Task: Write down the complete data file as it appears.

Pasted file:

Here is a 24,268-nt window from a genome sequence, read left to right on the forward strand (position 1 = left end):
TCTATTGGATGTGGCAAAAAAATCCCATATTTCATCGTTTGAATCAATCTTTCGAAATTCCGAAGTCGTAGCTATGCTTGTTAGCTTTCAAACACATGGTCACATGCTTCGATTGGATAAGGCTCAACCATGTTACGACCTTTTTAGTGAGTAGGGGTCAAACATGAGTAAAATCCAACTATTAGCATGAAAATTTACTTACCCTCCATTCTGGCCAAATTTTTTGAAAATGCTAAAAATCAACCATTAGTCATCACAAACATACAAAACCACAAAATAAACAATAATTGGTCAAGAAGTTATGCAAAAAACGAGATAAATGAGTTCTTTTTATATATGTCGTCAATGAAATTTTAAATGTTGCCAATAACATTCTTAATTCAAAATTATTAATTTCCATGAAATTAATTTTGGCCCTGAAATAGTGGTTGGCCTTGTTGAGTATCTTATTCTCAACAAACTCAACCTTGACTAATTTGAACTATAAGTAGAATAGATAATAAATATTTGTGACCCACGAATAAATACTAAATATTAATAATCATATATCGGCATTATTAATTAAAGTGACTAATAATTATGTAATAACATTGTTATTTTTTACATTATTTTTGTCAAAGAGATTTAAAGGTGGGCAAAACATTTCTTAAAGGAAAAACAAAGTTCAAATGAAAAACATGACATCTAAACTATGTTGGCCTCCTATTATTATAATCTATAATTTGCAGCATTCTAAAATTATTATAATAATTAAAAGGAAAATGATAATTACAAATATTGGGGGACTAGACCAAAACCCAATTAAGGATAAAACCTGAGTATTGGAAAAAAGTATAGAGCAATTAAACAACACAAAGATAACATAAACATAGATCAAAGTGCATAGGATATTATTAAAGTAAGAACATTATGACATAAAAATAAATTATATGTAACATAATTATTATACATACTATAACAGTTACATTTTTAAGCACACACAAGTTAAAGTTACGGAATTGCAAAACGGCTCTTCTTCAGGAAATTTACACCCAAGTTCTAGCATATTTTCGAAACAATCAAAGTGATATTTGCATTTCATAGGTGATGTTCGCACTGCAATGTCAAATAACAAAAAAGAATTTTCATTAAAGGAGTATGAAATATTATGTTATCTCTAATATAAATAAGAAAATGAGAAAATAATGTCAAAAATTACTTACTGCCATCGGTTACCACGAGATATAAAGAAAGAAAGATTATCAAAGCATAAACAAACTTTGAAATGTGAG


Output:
Here is a 24,268-nt window from a genome sequence, read left to right on the forward strand (position 1 = left end):
TCTATTGGATGTGGCAAAAAAATCCCATATTTCATCGTTTGAATCAATCTTTCGAAATTCCGAAGTCGTAGCTATGCTTGTTAGCTTTCAAACACATGGTCACATGCTTCGATTGGATAAGGCTCAACCATGTTACGACCTTTTTAGTGAGTAGGGGTCAAACATGAGTAAAATCCAACTATTAGCATGAAAATTTACTTACCCTCCATTCTGGCCAAATTTTTTGAAAATGCTAAAAATCAACCATTAGTCATCACAAACATACAAAACCACAAAATAAACAATAATTGGTCAAGAAGTTATGCAAAAAACGAGATAAATGAGTTCTTTTTATATATGTCGTCAATGAAATTTTAAATGTTGCCAATAACATTCTTAATTCAAAATTATTAATTTCCATGAAATTAATTTTGGCCCTGAAATAGTGGTTGGCCTTGTTGAGTATCTTATTCTCAACAAACTCAACCTTGACTAATTTGAACTATAAGTAGAATAGATAATAAATATTTGTGACCCACGAATAAATACTAAATATTAATAATCATATATCGGCATTATTAATTAAAGTGACTAATAATTATGTAATAACATTGTTATTTTTTACATTATTTTTGTCAAAGAGATTTAAAGGTGGGCAAAACATTTCTTAAAGGAAAAACAAAGTTCAAATGAAAAACATGACATCTAAACTATGTTGGCCTCCTATTATTATAATCTATAATTTGCAGCATTCTAAAATTATTATAATAATTAAAAGGAAAATGATAATTACAAATATTGGGGGACTAGACCAAAACCCAATTAAGGATAAAACCTGAGTATTGGAAAAAAGTATAGAGCAATTAAACAACACAAAGATAACATAAACATAGATCAAAGTGCATAGGATATTATTAAAGTAAGAACATTATGACATAAAAATAAATTATATGTAACATAATTATTATACATACTATAACAGTTACATTTTTAAGCACACACAAGTTAAAGTTACGGAATTGCAAAACGGCTCTTCTTCAGGAAATTTACACCCAAGTTCTAGCATATTTTCGAAACAATCAAAGTGATATTTGCATTTCATAGGTGATGTTCGCACTGCAATGTCAAATAACAAAAAAGAATTTTCATTAAAGGAGTATGAAATATTATGTTATCTCTAATATAAATAAGAAAATGAGAAAATAATGTCAAAAATTACTTACTGCCATCGGTTACCACGAGATATAAAGAAAGAAAGATTATCAAAGCATAAACAAACTTTGAAATGTGAG